Thursday, February 2, 2012

Mitt Romney hauls out the weak-on-defense canard over Afghanistan withdrawal plans

Ron Paul fans should note that come November, you'll have two choices. One choice wants to get out of Afghanistan, and the other doesn't.--SS

Mitt Romney hauls out the weak-on-defense canard over Afghanistan withdrawal plans:

Pew Center for the People & the Press

GOP presidential candidate Mitt Romney said Thursday the announcement from the Obama administration that U.S. combat troops will be withdrawn from Afghanistan next year puts "in jeopardy the mission of the United States of America and our commitments to freedom." That's the standard Democratic-patriotism-is-suspect line Republicans have been using since 1949 when Mao Zedong took over China.
“Today, [President Obama's] secretary of defense unleashed such a policy,” said Romney. “The secretary of defense said that on a day certain, the middle of 2013, we’re going to pull out our combat troops from Afghanistan.” [...]

“He announced that. He announced that. So the Taliban hears it, the Pakistanis hear it, the Afghan leaders hear it,” said Romney. “Why in the world do you go to the people that you’re fighting with and tell them the date you’re pulling out your troops? It makes absolutely no sense.”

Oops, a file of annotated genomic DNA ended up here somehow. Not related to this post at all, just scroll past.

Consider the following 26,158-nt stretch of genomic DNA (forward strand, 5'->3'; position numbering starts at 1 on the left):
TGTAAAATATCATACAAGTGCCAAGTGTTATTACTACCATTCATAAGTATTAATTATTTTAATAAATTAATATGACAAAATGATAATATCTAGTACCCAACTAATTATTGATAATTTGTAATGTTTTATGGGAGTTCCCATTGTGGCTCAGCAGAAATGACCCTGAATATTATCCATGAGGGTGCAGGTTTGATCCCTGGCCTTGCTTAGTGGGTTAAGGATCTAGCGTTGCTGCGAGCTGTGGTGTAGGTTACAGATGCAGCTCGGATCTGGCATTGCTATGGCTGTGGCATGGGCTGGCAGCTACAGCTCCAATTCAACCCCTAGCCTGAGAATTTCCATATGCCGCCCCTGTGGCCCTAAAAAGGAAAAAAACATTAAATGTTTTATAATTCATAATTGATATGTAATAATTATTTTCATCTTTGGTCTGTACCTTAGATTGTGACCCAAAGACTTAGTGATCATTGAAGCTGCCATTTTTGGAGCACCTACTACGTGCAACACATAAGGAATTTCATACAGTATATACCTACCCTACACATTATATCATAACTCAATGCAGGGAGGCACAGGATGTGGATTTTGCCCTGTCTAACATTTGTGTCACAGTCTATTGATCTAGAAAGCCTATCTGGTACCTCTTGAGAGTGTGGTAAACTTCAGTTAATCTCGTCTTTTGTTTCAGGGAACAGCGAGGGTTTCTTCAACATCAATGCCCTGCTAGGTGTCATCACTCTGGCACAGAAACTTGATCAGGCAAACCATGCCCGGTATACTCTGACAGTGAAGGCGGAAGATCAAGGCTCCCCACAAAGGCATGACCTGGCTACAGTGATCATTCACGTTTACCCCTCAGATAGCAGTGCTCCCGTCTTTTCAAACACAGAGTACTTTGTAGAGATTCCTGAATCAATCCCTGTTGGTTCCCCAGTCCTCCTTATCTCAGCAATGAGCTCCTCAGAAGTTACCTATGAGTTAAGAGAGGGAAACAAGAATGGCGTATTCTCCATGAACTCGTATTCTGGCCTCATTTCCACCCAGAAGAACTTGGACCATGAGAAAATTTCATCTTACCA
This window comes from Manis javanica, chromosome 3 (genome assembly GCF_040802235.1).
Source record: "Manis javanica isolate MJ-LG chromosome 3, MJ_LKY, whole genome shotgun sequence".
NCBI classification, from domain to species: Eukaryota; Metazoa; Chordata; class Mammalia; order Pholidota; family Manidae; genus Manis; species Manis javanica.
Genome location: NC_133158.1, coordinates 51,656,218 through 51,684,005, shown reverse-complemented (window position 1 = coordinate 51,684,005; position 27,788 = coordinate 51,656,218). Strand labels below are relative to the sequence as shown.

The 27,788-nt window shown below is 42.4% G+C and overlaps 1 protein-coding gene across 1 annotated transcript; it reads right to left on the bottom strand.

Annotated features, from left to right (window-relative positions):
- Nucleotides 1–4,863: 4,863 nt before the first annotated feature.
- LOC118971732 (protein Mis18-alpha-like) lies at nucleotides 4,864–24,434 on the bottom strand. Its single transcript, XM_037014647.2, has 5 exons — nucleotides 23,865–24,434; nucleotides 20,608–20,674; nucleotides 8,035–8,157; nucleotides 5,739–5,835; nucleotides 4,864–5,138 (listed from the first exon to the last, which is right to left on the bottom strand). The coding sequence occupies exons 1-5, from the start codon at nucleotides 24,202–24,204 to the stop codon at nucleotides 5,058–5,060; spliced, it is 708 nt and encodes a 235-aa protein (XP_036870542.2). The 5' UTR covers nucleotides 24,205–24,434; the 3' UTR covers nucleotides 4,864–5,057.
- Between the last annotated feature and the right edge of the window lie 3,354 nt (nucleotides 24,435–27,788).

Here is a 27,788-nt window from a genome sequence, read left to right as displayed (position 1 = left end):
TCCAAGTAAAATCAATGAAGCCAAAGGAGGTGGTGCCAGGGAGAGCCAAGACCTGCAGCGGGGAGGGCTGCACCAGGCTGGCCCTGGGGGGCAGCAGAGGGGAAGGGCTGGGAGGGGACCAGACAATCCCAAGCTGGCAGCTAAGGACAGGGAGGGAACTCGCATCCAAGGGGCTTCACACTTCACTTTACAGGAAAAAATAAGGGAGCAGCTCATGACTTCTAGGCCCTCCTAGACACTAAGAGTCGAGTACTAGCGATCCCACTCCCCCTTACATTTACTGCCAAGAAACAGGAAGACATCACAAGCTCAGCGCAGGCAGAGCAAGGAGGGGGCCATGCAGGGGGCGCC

Romney has no skin in this fight. Indeed, when it comes to matters of national defense, he has shown himself to be as tin-earred as he is on poor people, taxes and income inequality. Queried during his campaign for the 2008 nomination about what his sons would be doing to "support this war on terrorism" since they weren't in the military, Romney responded, “[O]ne of the ways my sons are showing support for our nation is helping to get me elected.”

Getting him elected apparently would keep U.S. combat troops fighting a lot longer in Afghanistan than the majority of Americans want, according to the latest poll on the subject by the Pew Center for the People & the Press.

There is plenty to criticize the administration over with regards to its Afghanistan policy. Getting Osama bin Laden did not require tripling the number of U.S. troops in Afghanistan and spending tens of billions of dollars more than had already been spent. Putting Afghanistan on a secure footing against the Taliban, rooting out corruption and establishing a trusted central government backed by a military that that country can actually pay for was never in the cards, as many critics said when the escalation began in 2009. Now, more people than before realize this.

Romney says he will listen to what the generals say about Afghanistan. That's what Obama did. It didn't work. And now, too slowly to be sure, the troops they advised be sent there are coming home. Romney thinks this is a bad idea. An idea that puts us in danger. Most Americans don't agree.

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